When you’ve reviewed over 600 cars, few new ones surprise you. With the polished road manners and granitic structure of a far more expensive car, the 2012 Ford Focus was one of the few. But its 160-horsepower engine, while easily adequate for daily driving, doesn’t provide the thrust many driving enthusiasts demand. For 2013, this should no longer be a problem. A 252-horsepower Ford Focus ST has joined the line.
Some people find the exterior of the Focus overdone, but when shod with large five-spoke alloys it’s the most attractive car in the segment to my eye, with an athletic stance, excellent proportions (for a front-drive hatch), and hardly a line out of place. For the ST, Ford has enhanced the egg with a cleaner front fascia with a black grille, a centrally-located exhaust, and a larger spoiler. Big buck AMGs should be this tasteful.
Inside, Recaro buckets included with either option package are the most noteworthy upgrade (the base ST is fitted with the supportive buckets from the regular Focus). With the ST3 Package, the seating surfaces are entirely covered with charcoal leather. I prefer the partial leather seats in the ST2 Package, as their center panels are covered in a niftily textured fabric and their bolsters inject some much needed color (yellow, blue, or silver). With either option the Recaros provide both excellent lateral support and long-distance comfort (unless you’re too broad for them). The ST also gains some auxiliary gauges atop the center stack. As in other upper trim Foci, interior materials appear of high quality and feel solid.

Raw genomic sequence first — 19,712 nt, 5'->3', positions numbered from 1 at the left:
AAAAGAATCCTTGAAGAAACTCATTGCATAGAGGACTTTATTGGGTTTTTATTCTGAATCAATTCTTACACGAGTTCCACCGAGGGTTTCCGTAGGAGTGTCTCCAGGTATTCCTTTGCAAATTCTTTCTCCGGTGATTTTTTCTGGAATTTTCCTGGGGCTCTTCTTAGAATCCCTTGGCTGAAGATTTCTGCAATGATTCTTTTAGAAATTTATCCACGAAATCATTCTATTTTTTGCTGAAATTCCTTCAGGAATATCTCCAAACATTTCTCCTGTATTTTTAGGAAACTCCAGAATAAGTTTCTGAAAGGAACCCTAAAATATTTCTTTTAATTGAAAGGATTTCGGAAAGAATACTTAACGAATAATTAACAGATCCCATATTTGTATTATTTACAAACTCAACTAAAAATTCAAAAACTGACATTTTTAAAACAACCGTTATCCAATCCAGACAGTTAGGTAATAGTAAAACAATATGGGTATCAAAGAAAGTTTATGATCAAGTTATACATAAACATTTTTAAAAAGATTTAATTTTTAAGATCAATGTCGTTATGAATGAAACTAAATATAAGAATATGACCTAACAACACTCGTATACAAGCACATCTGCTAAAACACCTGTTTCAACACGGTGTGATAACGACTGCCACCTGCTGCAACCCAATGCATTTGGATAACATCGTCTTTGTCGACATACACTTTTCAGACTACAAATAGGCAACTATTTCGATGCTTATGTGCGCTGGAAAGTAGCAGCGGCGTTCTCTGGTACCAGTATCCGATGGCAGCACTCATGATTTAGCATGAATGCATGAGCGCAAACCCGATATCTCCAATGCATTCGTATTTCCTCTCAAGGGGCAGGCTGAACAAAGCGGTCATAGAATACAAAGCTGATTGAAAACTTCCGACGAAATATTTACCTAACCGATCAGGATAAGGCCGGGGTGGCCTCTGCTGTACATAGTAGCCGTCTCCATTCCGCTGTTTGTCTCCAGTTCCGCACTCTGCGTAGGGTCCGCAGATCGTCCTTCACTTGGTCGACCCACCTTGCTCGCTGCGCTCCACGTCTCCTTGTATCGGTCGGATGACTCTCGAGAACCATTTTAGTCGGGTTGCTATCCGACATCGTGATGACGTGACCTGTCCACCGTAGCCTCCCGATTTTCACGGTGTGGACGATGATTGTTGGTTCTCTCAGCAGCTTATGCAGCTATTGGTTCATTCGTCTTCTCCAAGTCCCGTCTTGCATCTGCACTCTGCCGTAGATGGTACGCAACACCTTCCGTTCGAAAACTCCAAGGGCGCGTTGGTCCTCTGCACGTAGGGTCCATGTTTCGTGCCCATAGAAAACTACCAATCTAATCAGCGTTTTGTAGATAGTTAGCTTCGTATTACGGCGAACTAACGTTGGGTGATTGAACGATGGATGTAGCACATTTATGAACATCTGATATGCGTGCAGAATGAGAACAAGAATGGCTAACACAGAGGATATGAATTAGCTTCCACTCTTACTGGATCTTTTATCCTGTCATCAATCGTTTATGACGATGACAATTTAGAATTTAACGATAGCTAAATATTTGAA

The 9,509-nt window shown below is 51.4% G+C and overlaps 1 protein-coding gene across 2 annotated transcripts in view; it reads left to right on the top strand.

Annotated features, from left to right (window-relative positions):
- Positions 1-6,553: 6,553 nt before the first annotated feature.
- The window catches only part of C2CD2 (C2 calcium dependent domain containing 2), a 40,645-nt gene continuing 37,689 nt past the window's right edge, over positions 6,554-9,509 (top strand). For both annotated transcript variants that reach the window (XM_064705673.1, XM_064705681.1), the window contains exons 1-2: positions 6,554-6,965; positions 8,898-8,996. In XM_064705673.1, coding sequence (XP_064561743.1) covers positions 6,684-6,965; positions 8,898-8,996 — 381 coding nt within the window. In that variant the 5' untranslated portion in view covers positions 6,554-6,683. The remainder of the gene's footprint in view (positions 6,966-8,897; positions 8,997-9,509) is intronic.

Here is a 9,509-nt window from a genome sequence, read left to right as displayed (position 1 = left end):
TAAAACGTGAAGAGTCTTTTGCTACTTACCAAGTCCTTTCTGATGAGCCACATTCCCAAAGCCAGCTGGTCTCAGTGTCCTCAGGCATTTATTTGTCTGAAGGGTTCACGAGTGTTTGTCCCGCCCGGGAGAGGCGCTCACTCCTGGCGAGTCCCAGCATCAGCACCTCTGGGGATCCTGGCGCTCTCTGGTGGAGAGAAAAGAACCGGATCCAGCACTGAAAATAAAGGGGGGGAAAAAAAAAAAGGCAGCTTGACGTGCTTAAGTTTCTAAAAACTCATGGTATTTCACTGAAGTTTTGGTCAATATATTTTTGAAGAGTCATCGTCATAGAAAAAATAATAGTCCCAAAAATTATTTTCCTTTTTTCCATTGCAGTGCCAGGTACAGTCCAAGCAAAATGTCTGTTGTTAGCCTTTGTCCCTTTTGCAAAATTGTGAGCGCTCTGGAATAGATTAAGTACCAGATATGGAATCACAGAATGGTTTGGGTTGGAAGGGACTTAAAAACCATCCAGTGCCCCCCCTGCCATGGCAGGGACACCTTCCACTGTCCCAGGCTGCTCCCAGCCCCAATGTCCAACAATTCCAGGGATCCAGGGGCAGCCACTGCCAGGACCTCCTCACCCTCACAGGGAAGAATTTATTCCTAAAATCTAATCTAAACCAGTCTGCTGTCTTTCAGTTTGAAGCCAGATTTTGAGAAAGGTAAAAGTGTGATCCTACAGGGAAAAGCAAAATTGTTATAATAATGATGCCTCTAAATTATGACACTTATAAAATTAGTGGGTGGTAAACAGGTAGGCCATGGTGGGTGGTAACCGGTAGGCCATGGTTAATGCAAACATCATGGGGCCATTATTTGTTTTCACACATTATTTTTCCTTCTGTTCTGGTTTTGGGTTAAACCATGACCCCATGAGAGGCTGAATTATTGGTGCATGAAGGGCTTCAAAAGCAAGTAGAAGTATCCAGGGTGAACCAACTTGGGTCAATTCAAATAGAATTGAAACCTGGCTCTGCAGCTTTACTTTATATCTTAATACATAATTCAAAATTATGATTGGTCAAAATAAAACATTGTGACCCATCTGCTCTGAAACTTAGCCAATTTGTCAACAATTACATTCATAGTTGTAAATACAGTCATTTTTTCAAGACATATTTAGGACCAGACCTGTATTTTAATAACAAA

My least favorite aspects of the regular Focus cannot be altered without a major redesign of the car. The instrument panel remains tall and deep beneath a severely raked windshield. A more open view over a more compact instrument panel would make for a more engaging driving experience. The center console is also more intrusive than most, but this doesn’t bother me like it does some people. If you like a lot of room behind the wheel, the Focus isn’t the car for you.
Move to the back seat, and if you or the driver is much over 5’9″ you’ll wish you hadn’t. Legroom remains short of the segment average. If you aren’t very tall, though, you’ll likely find the rear seat comfortable.
While the regular Focus is available as a sedan and a hatch, in North America the ST is available only in the latter body style. This does make for a practical car, if not as practical as the wagon offered in Europe.